4
$\begingroup$

NOTE: There is another question asking "What is a Lattice?" but when reading the question, it has to do with programming, and that is not what my question has to do with. The answer provided to that question didn't answer MY question either, so please don't list this as a duplicate.

I have been researching set theory and I've come across "lattices". Looking at the wikipedia article and some other articles, it makes it so confusing and I can't understand anything. I tried looking for videos or articles or anything explaining lattices, but to no avail. Help? Can anyone explain to me in detail the basics of lattices, or, provide an article that explains them?

$\endgroup$
  • 1
    $\begingroup$ There are at least two completely unrelated meanings of lattice in mathematics. A lattice can be a free abelian group, or a special kind of partially ordered set. $\endgroup$ – Matt Samuel Feb 9 '16 at 0:11
  • $\begingroup$ @MattSamuel That just makes it even more confusing... I THINK I'm talking about the partially ordered set. The one I'm talking about includes the symbols $\vee$ and $\wedge$, unless they BOTH include those symbols. $\endgroup$ – Sam Feb 9 '16 at 0:16
  • $\begingroup$ Only the partially ordered set uses those symbols, so that's probably the one you mean. $\endgroup$ – Matt Samuel Feb 9 '16 at 0:17
  • 1
    $\begingroup$ The relevant wikipedia article is this one. It would help if you were more specific about what you find confusing. $\endgroup$ – Alex Kruckman Feb 9 '16 at 0:26
  • 2
    $\begingroup$ Sprinkling question marks through a post does not create a Question that can be concisely answered by reasoned mathematical argument. In particular not understanding a topic is perhaps the occasion for asking a question but not the total package. Start with where your understanding ends and ask a simple "next step" to build on that secure foundation. $\endgroup$ – hardmath Feb 9 '16 at 2:41
6
$\begingroup$

To understand lattices first you need to understand partially ordered sets. A partially ordered set is a set with an ordering operation $ \leq $ that sometimes works.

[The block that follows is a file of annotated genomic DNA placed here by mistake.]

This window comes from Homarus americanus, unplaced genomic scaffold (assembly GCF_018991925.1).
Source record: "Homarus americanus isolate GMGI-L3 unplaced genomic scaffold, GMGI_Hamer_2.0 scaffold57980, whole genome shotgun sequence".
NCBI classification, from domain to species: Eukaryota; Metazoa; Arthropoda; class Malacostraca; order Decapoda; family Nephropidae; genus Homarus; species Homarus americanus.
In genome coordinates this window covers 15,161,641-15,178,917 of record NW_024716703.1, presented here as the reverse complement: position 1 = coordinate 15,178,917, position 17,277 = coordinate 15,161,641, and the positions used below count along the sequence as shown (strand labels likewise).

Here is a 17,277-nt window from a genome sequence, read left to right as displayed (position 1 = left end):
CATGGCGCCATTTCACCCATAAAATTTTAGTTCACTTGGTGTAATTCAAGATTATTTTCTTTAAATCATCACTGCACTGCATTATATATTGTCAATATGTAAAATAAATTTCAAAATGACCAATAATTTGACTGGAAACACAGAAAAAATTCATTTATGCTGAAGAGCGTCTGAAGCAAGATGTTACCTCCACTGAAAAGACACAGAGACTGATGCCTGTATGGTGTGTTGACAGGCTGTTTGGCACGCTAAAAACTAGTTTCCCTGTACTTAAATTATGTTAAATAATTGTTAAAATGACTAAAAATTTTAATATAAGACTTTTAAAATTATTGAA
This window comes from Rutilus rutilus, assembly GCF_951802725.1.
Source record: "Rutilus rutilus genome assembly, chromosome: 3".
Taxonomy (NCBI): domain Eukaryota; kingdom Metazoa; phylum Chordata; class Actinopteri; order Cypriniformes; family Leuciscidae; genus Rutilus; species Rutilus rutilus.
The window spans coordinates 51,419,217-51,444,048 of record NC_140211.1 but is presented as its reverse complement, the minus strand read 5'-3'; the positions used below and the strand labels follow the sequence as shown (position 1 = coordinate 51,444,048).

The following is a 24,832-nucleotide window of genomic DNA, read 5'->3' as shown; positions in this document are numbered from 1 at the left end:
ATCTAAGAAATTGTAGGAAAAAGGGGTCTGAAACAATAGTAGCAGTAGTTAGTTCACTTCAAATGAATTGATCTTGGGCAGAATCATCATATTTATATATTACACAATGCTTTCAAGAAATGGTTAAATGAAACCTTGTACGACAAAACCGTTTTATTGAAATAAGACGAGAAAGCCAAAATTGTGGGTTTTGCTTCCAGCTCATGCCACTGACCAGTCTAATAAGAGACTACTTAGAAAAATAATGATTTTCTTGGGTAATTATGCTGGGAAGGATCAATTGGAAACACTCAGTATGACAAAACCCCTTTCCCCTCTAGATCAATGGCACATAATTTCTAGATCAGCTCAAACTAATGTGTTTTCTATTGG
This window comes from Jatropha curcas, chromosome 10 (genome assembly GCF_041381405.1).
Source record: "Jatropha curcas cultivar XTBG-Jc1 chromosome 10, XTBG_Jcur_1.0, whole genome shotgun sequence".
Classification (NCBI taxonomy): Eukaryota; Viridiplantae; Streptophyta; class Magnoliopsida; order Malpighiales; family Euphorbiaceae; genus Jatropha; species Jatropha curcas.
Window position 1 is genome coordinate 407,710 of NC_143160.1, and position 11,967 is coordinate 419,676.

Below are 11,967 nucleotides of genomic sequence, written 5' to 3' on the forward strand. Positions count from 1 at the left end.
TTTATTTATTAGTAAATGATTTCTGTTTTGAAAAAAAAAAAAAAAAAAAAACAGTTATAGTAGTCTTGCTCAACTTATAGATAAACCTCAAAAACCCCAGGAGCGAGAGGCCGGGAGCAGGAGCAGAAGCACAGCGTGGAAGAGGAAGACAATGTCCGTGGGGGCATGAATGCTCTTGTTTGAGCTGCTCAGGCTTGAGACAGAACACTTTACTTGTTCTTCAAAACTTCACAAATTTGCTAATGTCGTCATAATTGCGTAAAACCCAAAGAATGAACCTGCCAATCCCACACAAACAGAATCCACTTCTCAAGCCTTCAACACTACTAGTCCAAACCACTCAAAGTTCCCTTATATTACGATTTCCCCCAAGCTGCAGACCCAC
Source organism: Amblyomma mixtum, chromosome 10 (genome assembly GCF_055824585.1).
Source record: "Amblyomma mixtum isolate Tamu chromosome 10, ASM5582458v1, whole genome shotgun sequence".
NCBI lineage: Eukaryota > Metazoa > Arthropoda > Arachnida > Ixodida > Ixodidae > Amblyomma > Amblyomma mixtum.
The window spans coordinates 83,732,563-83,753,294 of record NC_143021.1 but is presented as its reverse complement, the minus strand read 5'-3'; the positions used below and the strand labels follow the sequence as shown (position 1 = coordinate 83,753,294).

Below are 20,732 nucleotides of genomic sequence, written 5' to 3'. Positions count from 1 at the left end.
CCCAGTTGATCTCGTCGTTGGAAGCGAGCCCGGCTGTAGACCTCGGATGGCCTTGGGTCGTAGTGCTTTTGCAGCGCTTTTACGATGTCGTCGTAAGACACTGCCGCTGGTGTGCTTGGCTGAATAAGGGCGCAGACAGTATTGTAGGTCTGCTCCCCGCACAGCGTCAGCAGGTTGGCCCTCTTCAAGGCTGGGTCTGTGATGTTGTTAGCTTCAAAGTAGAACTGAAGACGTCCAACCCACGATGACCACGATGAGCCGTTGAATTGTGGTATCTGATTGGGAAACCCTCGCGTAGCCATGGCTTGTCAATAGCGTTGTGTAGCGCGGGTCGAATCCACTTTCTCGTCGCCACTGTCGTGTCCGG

For example the set of all people ordered by ancestry is a partially ordered set (poset). If your mother is your ancestor and your mother's mother is your ancestor then your grandmother is your ancestor. However you are neither your siblings ancestor nor is your sibling your ancestor.

A lattice is a poset with two additional restrictions:

For any two members $x,y$ of the set there is a member of the set which is larger than or equal to both $x$ and $y$, and is the smallest member that has this property. This is called their join, and is denoted $x \vee y$.

The other restriction is that for any two members $x,y$ of the set there is a member of the set which is smaller than or equal to both $x$ and $y$, and is the largest member that has this property. This is called their meet, and is denoted $ x\wedge y $.

| cite | improve this answer | |
$\endgroup$
  • $\begingroup$ The additional restriction is that meet and join are required for any two elements, $\endgroup$ – Berci Feb 9 '16 at 0:55
  • $\begingroup$ Sorry I'll make that clearer $\endgroup$ – Q the Platypus Feb 9 '16 at 0:57
  • $\begingroup$ given the restrictions, how is it possible that either x or y are not the memebers of the set which is largest/smallest and therefore cant meet the requirement? $\endgroup$ – Joaquin Brandan May 4 '17 at 19:37